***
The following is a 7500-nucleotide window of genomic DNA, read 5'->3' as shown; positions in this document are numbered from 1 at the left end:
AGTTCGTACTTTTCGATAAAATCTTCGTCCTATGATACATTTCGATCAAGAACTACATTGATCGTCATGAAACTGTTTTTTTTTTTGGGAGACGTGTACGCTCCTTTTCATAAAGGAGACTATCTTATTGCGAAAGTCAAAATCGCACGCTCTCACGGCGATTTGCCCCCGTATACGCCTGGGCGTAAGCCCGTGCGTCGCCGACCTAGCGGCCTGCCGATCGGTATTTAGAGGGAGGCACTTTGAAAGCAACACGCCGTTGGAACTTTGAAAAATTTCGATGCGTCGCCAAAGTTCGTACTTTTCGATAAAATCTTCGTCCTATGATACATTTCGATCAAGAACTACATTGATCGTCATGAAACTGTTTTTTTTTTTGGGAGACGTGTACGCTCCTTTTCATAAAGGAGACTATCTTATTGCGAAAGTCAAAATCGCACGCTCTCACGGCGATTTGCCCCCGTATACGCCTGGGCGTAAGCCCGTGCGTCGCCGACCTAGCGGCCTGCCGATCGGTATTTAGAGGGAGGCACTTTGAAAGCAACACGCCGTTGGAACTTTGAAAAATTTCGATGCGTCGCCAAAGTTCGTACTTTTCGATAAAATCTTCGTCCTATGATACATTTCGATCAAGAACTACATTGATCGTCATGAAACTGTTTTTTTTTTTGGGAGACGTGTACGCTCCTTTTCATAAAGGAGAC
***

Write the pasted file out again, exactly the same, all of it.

The following is a 7500-nucleotide window of genomic DNA, read 5'->3' as shown; positions in this document are numbered from 1 at the left end:
AGTTCGTACTTTTCGATAAAATCTTCGTCCTATGATACATTTCGATCAAGAACTACATTGATCGTCATGAAACTGTTTTTTTTTTTGGGAGACGTGTACGCTCCTTTTCATAAAGGAGACTATCTTATTGCGAAAGTCAAAATCGCACGCTCTCACGGCGATTTGCCCCCGTATACGCCTGGGCGTAAGCCCGTGCGTCGCCGACCTAGCGGCCTGCCGATCGGTATTTAGAGGGAGGCACTTTGAAAGCAACACGCCGTTGGAACTTTGAAAAATTTCGATGCGTCGCCAAAGTTCGTACTTTTCGATAAAATCTTCGTCCTATGATACATTTCGATCAAGAACTACATTGATCGTCATGAAACTGTTTTTTTTTTTGGGAGACGTGTACGCTCCTTTTCATAAAGGAGACTATCTTATTGCGAAAGTCAAAATCGCACGCTCTCACGGCGATTTGCCCCCGTATACGCCTGGGCGTAAGCCCGTGCGTCGCCGACCTAGCGGCCTGCCGATCGGTATTTAGAGGGAGGCACTTTGAAAGCAACACGCCGTTGGAACTTTGAAAAATTTCGATGCGTCGCCAAAGTTCGTACTTTTCGATAAAATCTTCGTCCTATGATACATTTCGATCAAGAACTACATTGATCGTCATGAAACTGTTTTTTTTTTTGGGAGACGTGTACGCTCCTTTTCATAAAGGAGAC